Battlefield Journal (see has just published a chapter from Hiram's Honor.  The chapter is The Great Battle at Gettysburg (see painting above) which describes how the 82nd Ohio engaged the Confederates on July 1, 1863 and what happened when Private Terman was captured.  Writing this chapter was emotional for me because I knew that here, in the farm fields north of Gettysburg, began the path to Andersonville for Private Terman.

Friday, May 28, 2010


I am pleased to announce that the Highland County Museum Gift Shop in McDowell, Virginia (insert photo above)  is now carrying Hiram's Honor  plus a pamphlet/CD  (The Battle of McDowell: Reliving One Soldier's Experience).  McDowell was the site of Private Hiram Terman's first battle and is one of our favorite sites to visit.  The Presbyterian Church in town has the initials of soldiers carved into the bricks, just one of the poignant things to see in this special town in the mountains.

Tuesday, May 11, 2010

Civil War Roundtable Salina, Kansas

It was a pleasure to tell the story of Hiram's Honor to the Salina, Kansas Civil War Roundtable on Thursday, May 6, 2010.  Every author should be so fortunate to have such an interested and insightful group of people to address about their writing.  Many topics surfaced about the journey of Private Hiram Terman through the Civil War but what it was like at Andersonville prison was a common question.  Actual photos of the conditions at Andersonville helped me in this difficult task of portraying the grinding misery.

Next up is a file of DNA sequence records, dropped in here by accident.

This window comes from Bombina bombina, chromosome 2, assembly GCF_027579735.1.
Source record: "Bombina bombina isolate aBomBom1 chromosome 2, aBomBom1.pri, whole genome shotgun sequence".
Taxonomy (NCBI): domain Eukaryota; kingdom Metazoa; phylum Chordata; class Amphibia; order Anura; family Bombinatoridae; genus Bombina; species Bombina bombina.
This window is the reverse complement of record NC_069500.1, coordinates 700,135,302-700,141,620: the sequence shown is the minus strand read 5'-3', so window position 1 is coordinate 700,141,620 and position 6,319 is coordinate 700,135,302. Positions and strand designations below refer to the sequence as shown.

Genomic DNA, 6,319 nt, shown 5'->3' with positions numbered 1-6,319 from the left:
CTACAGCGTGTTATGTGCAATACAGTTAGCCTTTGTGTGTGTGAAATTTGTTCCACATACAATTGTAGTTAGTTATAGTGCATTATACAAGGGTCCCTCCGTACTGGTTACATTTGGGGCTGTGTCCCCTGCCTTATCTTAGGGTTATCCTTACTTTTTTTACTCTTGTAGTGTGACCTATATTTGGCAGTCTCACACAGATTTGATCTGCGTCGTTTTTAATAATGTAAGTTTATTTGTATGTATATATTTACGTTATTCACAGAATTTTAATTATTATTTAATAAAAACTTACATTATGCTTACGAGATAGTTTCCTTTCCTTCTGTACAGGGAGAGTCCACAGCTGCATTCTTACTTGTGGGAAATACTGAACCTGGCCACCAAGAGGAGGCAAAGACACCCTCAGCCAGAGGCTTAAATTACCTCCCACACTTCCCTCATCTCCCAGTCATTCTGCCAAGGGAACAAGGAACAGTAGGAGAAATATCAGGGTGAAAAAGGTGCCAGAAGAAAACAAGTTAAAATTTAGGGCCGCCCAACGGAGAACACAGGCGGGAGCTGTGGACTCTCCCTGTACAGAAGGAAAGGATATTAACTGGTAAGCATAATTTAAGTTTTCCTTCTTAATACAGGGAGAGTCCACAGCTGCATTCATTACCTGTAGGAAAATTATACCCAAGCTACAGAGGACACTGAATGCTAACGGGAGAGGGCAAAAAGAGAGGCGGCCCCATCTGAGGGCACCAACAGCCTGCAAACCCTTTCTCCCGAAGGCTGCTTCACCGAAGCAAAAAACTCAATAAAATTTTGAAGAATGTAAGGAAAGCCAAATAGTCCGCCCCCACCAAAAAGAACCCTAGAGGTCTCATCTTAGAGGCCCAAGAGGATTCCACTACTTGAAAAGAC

Tuesday, March 16, 2010


I appreciate the excellent book review written by Scott Mingus which can be viewed at .  Scott is an author of  highly acclaimed Civil War books and his home web site is at  His review mentions my description of  the death of a soldier on a prison train from Richmond to Andersonville.  To help you imagine what this was like, place yourself into this sketch from the Florence Military Prison archives.

Wednesday, February 24, 2010


Our trip to Florida and Georgia promoting Hiram's Honor is now over and was a success.  One of the most interesting events was the meeting of Dr. Sam Mozley, a retired ecologist from North Carolina State University who is planning a book about two of his ancestors who were at Andersonville--one was a Confederate guard and the other was a surgeon.  My ancestor may have interacted with them!  What are the chances of meeting another college professor, same academic field, retired, and writing a book similar to mine--rare events do happen.  In the photo Sam and I are talking about our interests as we sat at the book signing table at the Andersonville National Historic Site visitors center.

Sunday, January 10, 2010

Civil War News book review of Hiram's Honor

A recent book review of Hiram's Honor by historian Kenneth D. Williams can be seen at  Williams is an accomplished writer as can be attested by the last statement in his well-crafted review:

"Read this novel and you can feel like you are cold, hungry, footsore and afraid just like so many of those young boys of old."

This sketch from Battles and Leaders of the Civil War gives me this feeling as much as any I have come across.  Very much appreciate the good words Ken.

Wednesday, January 6, 2010

Upcoming trip to Andersonville

I will be leaving soon for a book signing event at Andersonville National Historic Site in Georgia scheduled for 11 am to 3 pm Saturdary February 20, 2010.  The first Union prisoners of war from Belle Island in Richmond, including my ancestor Private Hiram Terman, probably walked through the gate (see gate replica in above photo) at Andersonville in late February 1864.  It should be quite an experience signing copies of Hiram's Honor at Andersonville 146 years after Hiram's arrival there.